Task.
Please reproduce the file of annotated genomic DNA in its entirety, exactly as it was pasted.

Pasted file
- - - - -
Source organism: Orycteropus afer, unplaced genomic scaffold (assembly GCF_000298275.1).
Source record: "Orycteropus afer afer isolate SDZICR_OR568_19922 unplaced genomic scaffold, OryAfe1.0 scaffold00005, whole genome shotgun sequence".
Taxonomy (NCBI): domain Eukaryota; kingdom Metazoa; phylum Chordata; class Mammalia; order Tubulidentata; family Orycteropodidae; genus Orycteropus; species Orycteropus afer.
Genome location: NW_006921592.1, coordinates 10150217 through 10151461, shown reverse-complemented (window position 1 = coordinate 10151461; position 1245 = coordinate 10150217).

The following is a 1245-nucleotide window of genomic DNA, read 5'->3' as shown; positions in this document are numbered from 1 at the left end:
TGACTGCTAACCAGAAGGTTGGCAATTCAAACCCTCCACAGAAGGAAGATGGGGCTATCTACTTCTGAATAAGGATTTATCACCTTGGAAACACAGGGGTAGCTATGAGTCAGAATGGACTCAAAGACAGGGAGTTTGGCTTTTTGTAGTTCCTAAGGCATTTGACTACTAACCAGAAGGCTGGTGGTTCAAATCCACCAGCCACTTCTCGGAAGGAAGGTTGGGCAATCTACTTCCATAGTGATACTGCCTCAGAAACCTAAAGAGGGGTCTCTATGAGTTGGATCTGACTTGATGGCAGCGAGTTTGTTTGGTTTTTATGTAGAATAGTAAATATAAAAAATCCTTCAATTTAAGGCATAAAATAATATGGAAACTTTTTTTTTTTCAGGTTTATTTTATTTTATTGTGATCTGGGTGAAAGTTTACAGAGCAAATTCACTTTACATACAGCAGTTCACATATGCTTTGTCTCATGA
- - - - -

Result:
Source organism: Orycteropus afer, unplaced genomic scaffold (assembly GCF_000298275.1).
Source record: "Orycteropus afer afer isolate SDZICR_OR568_19922 unplaced genomic scaffold, OryAfe1.0 scaffold00005, whole genome shotgun sequence".
Taxonomy (NCBI): domain Eukaryota; kingdom Metazoa; phylum Chordata; class Mammalia; order Tubulidentata; family Orycteropodidae; genus Orycteropus; species Orycteropus afer.
Genome location: NW_006921592.1, coordinates 10150217 through 10151461, shown reverse-complemented (window position 1 = coordinate 10151461; position 1245 = coordinate 10150217).

The following is a 1245-nucleotide window of genomic DNA, read 5'->3' as shown; positions in this document are numbered from 1 at the left end:
TGACTGCTAACCAGAAGGTTGGCAATTCAAACCCTCCACAGAAGGAAGATGGGGCTATCTACTTCTGAATAAGGATTTATCACCTTGGAAACACAGGGGTAGCTATGAGTCAGAATGGACTCAAAGACAGGGAGTTTGGCTTTTTGTAGTTCCTAAGGCATTTGACTACTAACCAGAAGGCTGGTGGTTCAAATCCACCAGCCACTTCTCGGAAGGAAGGTTGGGCAATCTACTTCCATAGTGATACTGCCTCAGAAACCTAAAGAGGGGTCTCTATGAGTTGGATCTGACTTGATGGCAGCGAGTTTGTTTGGTTTTTATGTAGAATAGTAAATATAAAAAATCCTTCAATTTAAGGCATAAAATAATATGGAAACTTTTTTTTTTTCAGGTTTATTTTATTTTATTGTGATCTGGGTGAAAGTTTACAGAGCAAATTCACTTTACATACAGCAGTTCACATATGCTTTGTCTCATGA